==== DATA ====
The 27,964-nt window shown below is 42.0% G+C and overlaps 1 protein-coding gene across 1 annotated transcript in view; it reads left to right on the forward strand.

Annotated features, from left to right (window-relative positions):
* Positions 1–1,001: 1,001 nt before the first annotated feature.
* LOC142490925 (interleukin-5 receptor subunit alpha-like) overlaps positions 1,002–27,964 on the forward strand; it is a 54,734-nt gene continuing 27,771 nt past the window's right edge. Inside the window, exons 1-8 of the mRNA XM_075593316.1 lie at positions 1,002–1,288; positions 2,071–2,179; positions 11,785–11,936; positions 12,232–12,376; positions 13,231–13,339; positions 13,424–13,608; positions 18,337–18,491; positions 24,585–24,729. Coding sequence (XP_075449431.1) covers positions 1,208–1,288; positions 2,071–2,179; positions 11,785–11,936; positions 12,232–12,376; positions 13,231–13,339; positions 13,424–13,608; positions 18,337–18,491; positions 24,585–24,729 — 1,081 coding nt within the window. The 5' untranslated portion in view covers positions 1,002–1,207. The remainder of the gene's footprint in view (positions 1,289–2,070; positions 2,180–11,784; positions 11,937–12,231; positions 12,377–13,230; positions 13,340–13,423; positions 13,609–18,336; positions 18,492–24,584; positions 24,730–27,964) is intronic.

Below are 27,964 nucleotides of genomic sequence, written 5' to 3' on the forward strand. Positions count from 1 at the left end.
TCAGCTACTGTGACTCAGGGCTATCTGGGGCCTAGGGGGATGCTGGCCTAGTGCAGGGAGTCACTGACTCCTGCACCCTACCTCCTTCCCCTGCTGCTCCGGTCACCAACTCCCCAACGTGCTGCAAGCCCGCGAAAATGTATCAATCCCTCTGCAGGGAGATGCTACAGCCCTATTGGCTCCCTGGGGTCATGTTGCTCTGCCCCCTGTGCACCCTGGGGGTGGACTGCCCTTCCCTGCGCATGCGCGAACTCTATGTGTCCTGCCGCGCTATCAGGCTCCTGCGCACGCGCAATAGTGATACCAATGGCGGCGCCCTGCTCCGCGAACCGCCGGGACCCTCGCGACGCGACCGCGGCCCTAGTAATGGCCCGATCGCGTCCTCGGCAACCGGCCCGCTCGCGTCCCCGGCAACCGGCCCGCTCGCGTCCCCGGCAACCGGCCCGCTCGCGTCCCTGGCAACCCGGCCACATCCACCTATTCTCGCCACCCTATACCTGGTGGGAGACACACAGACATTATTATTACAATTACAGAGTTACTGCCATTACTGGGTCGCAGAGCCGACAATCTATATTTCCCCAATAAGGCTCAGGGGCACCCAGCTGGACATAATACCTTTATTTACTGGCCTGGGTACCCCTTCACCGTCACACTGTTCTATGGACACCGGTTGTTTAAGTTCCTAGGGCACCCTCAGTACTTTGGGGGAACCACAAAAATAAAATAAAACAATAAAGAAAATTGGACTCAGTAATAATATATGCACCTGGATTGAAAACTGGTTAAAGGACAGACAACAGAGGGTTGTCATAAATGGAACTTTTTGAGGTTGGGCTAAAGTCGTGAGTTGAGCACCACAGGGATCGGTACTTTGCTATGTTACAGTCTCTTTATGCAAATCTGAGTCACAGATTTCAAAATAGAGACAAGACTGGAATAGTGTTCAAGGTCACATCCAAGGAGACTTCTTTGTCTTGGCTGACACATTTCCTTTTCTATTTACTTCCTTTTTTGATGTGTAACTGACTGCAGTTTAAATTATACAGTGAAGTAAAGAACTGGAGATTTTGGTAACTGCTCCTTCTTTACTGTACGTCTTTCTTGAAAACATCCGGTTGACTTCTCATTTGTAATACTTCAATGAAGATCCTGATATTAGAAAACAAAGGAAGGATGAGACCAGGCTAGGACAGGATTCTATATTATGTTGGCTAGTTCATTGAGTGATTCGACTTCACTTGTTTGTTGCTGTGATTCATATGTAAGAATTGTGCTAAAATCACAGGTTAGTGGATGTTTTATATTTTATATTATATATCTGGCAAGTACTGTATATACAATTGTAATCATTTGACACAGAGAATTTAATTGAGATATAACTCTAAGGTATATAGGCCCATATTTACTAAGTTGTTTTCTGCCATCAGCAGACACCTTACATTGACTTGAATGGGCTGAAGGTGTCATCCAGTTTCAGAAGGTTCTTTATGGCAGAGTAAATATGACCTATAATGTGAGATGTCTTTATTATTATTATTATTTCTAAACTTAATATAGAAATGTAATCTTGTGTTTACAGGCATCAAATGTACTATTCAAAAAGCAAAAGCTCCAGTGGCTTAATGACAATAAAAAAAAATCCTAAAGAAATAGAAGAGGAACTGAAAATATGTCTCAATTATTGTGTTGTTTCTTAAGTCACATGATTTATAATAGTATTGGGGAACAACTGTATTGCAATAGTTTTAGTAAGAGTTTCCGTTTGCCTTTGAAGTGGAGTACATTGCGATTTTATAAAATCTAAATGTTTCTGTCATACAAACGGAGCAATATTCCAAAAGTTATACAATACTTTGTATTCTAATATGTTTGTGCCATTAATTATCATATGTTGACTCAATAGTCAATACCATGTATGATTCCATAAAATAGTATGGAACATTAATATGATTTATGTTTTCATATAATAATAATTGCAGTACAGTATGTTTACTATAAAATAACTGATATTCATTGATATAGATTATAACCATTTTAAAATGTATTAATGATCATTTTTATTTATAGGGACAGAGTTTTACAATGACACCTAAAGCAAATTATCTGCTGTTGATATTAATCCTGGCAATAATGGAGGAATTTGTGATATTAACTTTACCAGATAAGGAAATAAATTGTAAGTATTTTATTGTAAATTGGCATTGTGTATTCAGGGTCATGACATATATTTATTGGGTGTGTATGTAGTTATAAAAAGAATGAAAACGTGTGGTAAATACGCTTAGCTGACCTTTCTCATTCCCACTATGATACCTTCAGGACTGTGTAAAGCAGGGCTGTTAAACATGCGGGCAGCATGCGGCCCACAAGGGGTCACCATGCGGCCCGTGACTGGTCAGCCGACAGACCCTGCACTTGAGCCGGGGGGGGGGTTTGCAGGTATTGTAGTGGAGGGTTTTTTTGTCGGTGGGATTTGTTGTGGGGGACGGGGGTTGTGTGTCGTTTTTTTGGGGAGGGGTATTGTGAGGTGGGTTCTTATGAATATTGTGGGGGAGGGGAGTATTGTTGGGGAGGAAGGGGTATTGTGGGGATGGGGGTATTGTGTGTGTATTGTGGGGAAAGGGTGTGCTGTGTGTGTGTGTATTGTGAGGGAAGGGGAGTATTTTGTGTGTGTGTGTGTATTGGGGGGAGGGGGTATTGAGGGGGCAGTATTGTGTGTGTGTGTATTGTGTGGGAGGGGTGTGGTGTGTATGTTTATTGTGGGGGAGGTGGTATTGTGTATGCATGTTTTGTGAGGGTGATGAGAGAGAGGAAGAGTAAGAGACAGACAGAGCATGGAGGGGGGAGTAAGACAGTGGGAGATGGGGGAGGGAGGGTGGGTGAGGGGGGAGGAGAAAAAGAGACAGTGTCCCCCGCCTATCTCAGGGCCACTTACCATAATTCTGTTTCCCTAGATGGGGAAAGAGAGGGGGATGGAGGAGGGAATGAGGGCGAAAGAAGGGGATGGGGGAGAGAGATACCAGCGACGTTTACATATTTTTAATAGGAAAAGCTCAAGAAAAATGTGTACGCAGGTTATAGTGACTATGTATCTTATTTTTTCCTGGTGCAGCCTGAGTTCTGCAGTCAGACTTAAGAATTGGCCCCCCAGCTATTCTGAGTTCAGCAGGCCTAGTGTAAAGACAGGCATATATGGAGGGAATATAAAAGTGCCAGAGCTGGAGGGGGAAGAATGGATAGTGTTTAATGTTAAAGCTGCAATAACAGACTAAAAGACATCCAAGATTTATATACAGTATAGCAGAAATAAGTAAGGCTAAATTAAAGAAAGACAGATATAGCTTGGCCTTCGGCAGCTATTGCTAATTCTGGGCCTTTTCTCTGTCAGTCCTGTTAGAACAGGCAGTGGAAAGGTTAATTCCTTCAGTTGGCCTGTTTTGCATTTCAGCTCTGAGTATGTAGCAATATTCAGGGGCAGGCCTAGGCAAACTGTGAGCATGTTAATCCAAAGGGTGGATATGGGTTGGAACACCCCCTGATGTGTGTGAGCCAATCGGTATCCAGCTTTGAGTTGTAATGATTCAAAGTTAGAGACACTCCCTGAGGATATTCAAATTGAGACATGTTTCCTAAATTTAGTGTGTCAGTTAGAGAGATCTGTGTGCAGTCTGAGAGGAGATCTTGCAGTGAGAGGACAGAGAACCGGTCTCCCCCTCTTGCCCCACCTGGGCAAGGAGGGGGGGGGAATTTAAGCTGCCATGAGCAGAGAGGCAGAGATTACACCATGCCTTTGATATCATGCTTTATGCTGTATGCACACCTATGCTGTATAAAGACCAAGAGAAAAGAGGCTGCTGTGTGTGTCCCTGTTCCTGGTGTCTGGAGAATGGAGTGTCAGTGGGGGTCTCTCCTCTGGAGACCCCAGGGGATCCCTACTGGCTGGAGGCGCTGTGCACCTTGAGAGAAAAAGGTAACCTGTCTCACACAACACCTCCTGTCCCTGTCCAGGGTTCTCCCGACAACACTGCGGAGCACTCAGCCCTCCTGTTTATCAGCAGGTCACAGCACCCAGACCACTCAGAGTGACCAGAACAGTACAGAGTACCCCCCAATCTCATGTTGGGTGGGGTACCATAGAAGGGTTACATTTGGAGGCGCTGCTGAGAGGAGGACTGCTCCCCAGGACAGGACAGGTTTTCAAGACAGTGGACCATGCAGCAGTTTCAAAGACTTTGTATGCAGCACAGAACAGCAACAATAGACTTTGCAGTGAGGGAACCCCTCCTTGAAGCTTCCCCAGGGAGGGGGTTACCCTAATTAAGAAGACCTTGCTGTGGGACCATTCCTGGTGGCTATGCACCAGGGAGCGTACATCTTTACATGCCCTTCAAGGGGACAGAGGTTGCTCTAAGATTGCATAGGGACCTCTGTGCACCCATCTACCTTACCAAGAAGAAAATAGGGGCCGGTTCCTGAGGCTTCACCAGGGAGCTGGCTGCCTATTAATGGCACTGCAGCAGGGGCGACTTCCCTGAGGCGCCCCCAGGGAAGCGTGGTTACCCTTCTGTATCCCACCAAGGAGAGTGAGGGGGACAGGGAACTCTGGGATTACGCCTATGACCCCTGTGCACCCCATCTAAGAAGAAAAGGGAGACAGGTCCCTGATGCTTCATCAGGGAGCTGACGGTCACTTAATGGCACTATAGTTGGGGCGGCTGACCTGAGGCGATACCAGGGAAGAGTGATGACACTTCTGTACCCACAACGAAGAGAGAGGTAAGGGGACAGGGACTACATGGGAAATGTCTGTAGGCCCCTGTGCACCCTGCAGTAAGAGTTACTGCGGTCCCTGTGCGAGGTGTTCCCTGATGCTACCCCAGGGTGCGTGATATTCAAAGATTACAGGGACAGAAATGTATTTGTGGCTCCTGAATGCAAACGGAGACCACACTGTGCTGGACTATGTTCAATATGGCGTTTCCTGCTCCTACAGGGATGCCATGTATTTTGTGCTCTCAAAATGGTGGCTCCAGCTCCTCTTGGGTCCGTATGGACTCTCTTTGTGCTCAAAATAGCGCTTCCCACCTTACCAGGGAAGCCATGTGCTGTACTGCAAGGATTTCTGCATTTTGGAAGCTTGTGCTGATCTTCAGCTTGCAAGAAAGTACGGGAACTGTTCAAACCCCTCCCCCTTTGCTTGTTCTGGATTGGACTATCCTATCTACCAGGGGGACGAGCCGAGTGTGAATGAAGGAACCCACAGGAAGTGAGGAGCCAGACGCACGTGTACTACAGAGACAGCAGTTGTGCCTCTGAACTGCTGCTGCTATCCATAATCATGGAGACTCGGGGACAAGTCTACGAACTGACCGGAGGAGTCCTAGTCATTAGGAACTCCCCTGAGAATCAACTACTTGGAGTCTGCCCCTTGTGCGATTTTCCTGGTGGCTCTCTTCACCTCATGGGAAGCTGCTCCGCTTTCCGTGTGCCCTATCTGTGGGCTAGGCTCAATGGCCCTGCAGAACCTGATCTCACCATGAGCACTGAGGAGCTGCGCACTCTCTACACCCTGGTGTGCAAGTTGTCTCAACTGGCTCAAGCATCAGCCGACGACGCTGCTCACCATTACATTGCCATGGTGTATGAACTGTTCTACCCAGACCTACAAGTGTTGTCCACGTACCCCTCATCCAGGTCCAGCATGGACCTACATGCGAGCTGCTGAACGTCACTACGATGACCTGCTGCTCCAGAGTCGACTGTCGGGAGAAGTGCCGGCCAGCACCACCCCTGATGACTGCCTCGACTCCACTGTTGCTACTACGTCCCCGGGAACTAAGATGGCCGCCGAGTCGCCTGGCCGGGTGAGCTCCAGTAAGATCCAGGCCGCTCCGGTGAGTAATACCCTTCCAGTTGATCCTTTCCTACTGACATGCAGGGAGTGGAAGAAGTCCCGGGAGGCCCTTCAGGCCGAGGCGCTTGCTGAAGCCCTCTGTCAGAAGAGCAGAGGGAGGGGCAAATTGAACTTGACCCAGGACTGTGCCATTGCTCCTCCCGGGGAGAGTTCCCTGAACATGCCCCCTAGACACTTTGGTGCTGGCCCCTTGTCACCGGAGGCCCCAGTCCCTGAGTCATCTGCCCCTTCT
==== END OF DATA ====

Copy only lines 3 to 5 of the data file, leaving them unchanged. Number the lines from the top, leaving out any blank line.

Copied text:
* Positions 1–1,001: 1,001 nt before the first annotated feature.
* LOC142490925 (interleukin-5 receptor subunit alpha-like) overlaps positions 1,002–27,964 on the forward strand; it is a 54,734-nt gene continuing 27,771 nt past the window's right edge. Inside the window, exons 1-8 of the mRNA XM_075593316.1 lie at positions 1,002–1,288; positions 2,071–2,179; positions 11,785–11,936; positions 12,232–12,376; positions 13,231–13,339; positions 13,424–13,608; positions 18,337–18,491; positions 24,585–24,729. Coding sequence (XP_075449431.1) covers positions 1,208–1,288; positions 2,071–2,179; positions 11,785–11,936; positions 12,232–12,376; positions 13,231–13,339; positions 13,424–13,608; positions 18,337–18,491; positions 24,585–24,729 — 1,081 coding nt within the window. The 5' untranslated portion in view covers positions 1,002–1,207. The remainder of the gene's footprint in view (positions 1,289–2,070; positions 2,180–11,784; positions 11,937–12,231; positions 12,377–13,230; positions 13,340–13,423; positions 13,609–18,336; positions 18,492–24,584; positions 24,730–27,964) is intronic.

Below are 27,964 nucleotides of genomic sequence, written 5' to 3' on the forward strand. Positions count from 1 at the left end.